BROOKLYN BOROUGH HALL – Brooklyn Borough President Eric Adams held the second ULURP (Universal Land Use Review Procedure) public hearing for Alloy Development’s 80 Flatbush project Monday at Borough Hall.
Over 280 people filed into Borough Hall’s courtroom, community room, and the borough president’s conference room, the latter of which was equipped with monitors for live viewing of the event. Of the 98 people who testified during the nearly four-hour event, a little more than half objected to the controversial project while the remaining supporters cited affordable housing and educational opportunity as welcome improvements to the area.
The site is bounded by Flatbush Avenue, Schermerhorn Street, 3rd Avenue, and State Street. Alloy’s two mixed-use towers look to incorporate 700 market-rate apartments, 200 permanently affordable units and 15,000 square feet of cultural space, all to be housed in one 38-story building and another 74-story structure. The plan also includes a 40,000-square-foot ground floor commercial/retail space and two new schools including a 350-seat elementary school and a new facility for the Khalil Gibran International Academy High School.
The full development project will be comprised of 5 separate buildings on the site, with the cultural space included in the preserved historic building, the schools each receiving their own buildings and the two towers including the office space, housing and retail space.
Monday’s hearing comes after Brooklyn Community Board 2’s Land Use Committee voted against the Alloy project citing the potential effects on traffic, public transit and the neighborhood’s character. CB2 will render their recommendation on May 9.
The latest argument from some young Brooklyn newcomers suggested the Alloy project would divert further gentrification to places such as Crown Heights, Bedford Stuyvesant, and Sunset Park.
“People coming to town will contribute to even more gentrification in parts of the city that are already burdened by displacement and strained by traffic and congestion,” said Dan Miller. While others posed the question, “would you rather have more towers in the sky or more rapid displacement in Bed-Stuy?”
Days before the hearing, the Arab American Family Support Center delivered 600 signatures in favor of the proposed 80 Flatbush project. In the letter, Chair of the AAFSC noted that in addition to increasing the student-count to 50, the 19th-century structure that currently houses KGIA High School does not have adequate electrical or ventilation.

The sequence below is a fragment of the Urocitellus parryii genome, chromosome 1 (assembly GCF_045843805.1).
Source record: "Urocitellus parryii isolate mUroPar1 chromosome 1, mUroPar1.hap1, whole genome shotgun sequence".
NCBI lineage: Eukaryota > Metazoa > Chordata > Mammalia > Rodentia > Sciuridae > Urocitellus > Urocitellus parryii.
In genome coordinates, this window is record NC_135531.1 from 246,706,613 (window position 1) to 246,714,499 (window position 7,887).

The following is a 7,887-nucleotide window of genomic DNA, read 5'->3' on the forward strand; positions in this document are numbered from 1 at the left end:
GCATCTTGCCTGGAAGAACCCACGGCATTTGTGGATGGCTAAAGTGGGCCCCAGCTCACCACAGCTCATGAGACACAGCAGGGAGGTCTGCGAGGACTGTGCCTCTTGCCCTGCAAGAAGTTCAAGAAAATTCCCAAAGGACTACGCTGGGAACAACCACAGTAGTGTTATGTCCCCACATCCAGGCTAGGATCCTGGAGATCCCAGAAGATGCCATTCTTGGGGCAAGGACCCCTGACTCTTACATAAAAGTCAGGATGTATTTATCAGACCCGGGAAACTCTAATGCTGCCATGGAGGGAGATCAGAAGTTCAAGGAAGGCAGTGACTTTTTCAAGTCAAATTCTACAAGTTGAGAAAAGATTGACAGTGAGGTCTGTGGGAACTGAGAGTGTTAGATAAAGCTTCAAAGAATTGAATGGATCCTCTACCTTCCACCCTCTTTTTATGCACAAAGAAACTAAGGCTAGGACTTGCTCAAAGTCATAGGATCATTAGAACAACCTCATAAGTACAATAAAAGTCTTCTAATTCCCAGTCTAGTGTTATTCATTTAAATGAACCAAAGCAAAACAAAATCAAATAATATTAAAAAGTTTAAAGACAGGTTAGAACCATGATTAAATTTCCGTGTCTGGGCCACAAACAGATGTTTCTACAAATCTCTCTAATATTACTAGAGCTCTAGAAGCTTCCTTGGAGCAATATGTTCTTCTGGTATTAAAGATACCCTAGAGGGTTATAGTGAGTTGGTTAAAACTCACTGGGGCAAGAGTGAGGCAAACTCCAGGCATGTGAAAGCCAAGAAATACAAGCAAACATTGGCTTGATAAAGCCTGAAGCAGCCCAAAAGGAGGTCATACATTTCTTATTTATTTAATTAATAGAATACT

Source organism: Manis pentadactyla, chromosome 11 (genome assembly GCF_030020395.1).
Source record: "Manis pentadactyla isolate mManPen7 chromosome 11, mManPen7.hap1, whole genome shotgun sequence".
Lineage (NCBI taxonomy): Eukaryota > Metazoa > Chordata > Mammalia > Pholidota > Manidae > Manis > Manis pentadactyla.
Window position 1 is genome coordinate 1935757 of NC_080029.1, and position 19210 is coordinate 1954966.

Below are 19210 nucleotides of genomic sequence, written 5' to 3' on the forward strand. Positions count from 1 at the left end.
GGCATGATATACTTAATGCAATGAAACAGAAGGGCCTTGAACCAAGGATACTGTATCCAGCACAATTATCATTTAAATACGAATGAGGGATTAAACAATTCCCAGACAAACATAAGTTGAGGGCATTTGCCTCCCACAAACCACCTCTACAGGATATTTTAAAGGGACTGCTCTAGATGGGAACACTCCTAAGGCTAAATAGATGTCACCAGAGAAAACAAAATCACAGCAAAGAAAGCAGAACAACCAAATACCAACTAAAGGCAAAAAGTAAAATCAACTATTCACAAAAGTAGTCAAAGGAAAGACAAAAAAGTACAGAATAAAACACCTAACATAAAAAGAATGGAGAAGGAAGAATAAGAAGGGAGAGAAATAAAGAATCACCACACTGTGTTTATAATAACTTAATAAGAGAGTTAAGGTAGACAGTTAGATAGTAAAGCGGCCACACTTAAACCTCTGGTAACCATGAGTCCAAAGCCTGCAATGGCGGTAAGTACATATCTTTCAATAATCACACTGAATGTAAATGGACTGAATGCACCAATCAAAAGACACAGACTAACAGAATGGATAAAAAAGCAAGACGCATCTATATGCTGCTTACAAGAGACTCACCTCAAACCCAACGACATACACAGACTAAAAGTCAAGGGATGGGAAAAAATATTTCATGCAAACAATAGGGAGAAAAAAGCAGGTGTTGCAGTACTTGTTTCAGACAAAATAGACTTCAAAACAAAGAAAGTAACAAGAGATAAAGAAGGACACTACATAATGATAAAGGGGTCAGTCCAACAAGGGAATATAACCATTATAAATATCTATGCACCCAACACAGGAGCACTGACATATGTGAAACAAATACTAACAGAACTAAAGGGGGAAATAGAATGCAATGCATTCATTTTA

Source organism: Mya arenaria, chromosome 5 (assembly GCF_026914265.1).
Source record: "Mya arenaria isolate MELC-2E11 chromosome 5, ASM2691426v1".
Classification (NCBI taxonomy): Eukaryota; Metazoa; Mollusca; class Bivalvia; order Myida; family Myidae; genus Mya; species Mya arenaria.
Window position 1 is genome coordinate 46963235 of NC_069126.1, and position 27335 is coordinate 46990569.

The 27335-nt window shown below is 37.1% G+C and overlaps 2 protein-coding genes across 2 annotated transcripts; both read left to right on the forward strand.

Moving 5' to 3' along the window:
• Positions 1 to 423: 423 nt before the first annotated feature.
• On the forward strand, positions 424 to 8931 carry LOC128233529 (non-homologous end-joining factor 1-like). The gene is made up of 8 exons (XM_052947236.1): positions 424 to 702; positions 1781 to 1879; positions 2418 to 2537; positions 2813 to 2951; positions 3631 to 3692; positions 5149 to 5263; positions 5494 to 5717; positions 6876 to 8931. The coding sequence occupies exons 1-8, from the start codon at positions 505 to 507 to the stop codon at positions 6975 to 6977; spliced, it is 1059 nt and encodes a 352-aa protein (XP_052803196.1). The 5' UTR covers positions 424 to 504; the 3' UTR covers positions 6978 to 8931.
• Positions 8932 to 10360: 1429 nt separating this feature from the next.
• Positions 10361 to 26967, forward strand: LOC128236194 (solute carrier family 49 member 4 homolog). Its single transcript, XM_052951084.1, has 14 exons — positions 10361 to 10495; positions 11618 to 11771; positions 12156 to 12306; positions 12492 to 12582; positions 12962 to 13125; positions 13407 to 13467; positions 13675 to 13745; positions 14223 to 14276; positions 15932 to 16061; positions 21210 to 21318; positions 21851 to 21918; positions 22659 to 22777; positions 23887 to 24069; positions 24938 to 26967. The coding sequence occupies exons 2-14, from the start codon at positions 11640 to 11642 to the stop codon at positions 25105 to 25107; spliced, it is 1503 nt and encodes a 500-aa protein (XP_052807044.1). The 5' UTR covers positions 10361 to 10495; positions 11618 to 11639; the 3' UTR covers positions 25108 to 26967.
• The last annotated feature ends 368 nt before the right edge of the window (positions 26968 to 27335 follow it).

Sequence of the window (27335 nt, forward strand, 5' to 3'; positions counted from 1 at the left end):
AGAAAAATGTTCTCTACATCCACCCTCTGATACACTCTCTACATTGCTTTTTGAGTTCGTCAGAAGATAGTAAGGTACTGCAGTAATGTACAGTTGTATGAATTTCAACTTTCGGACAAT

Those opposing the project voiced school safety concerns as well but from the perspective of the traffic-heavy intersection at the proposed site.
“You want to have 5-, 6-, and 7-year-old children exiting school, full of energy, unaware of the danger created by a car-infested area?” asked Cynthia Salette. “As the mother of an elementary school child, I have grave concerns about placing an elementary school on Flatbush and State Street.” While the elementary school entrance will be mid-block on State Street, crossing Flatbush is likely to remain a concern for some parents.
Like Salette, many who attended the March ULURP hearing lined up once again to voice their opposition. Lawmakers and some local residents who testified against the project cited the scale would put a strain on the neighborhood’s infrastructure. Advocates who fear the structures will cast harmful shadows on gardens and green spaces had the help of experts during the hearing.
Professor Brent Porter of the Pratt Institute School of Architecture, and a long-time Clinton Hill resident, brought student-designed topographical maps to show the reach and direction of the shadows the project is said to create.
“This new complex, we found, will create a huge impact shadow and it will reach all the way up to Fort Greene Park,” said Porter.
But affordable housing dominated both sides of the debate. Some argued the affordable housing allotment is too little, while others said the use of $95,000 Area Median Income (AMI) in affordability calculation disqualifies too many potential residents. The affordable units will be targeted at tenants making 60% of AMI, the income for which ranges from $44,000 (single person) to $56,000 (family of three), so technically no one with a $95,000 salary would qualify for the affordable units.
Several political officials sent representatives on their behalf to denounce the project, including State Senator Velmanette Montgomery and Assembly Member Jo Anne Simone.
Public Advocate Letitia James dropped in to reiterate her opposing stance with some fiery direction to the City Council who will ultimately render the final decision on the project.
“The Manhattanization of Brooklyn, unfortunately, has impacted our quality of life,” said James. “I urge the City Council to…have some spine and to stand up to the developer.”
The next phase of the process will include a City Planning Commission review, followed by a final vote by the City Council.
NOTE: Updated to clarify AMI requirements, the location of the elementary school entrance and the scope of the entire project.